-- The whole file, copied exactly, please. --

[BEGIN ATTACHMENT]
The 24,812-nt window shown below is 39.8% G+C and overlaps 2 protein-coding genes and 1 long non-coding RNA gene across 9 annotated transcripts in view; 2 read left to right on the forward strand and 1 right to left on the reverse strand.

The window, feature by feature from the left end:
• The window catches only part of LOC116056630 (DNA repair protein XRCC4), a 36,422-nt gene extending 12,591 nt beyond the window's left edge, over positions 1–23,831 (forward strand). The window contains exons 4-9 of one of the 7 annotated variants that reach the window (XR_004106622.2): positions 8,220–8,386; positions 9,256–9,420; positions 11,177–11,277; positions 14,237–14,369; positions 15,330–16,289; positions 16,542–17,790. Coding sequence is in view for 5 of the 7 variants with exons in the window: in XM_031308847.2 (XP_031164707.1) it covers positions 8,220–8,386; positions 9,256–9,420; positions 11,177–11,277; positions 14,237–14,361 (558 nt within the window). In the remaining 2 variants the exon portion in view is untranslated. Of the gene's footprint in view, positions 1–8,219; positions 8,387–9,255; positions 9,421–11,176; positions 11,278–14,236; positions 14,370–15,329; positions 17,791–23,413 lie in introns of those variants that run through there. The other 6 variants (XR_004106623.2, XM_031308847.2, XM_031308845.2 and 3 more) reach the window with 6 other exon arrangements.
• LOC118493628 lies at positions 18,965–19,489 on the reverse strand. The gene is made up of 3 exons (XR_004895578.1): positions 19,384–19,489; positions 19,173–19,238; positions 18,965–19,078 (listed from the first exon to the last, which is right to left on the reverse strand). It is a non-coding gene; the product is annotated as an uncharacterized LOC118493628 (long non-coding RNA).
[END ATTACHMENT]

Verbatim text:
The 24,812-nt window shown below is 39.8% G+C and overlaps 2 protein-coding genes and 1 long non-coding RNA gene across 9 annotated transcripts in view; 2 read left to right on the forward strand and 1 right to left on the reverse strand.

The window, feature by feature from the left end:
• The window catches only part of LOC116056630 (DNA repair protein XRCC4), a 36,422-nt gene extending 12,591 nt beyond the window's left edge, over positions 1–23,831 (forward strand). The window contains exons 4-9 of one of the 7 annotated variants that reach the window (XR_004106622.2): positions 8,220–8,386; positions 9,256–9,420; positions 11,177–11,277; positions 14,237–14,369; positions 15,330–16,289; positions 16,542–17,790. Coding sequence is in view for 5 of the 7 variants with exons in the window: in XM_031308847.2 (XP_031164707.1) it covers positions 8,220–8,386; positions 9,256–9,420; positions 11,177–11,277; positions 14,237–14,361 (558 nt within the window). In the remaining 2 variants the exon portion in view is untranslated. Of the gene's footprint in view, positions 1–8,219; positions 8,387–9,255; positions 9,421–11,176; positions 11,278–14,236; positions 14,370–15,329; positions 17,791–23,413 lie in introns of those variants that run through there. The other 6 variants (XR_004106623.2, XM_031308847.2, XM_031308845.2 and 3 more) reach the window with 6 other exon arrangements.
• LOC118493628 lies at positions 18,965–19,489 on the reverse strand. The gene is made up of 3 exons (XR_004895578.1): positions 19,384–19,489; positions 19,173–19,238; positions 18,965–19,078 (listed from the first exon to the last, which is right to left on the reverse strand). It is a non-coding gene; the product is annotated as an uncharacterized LOC118493628 (long non-coding RNA).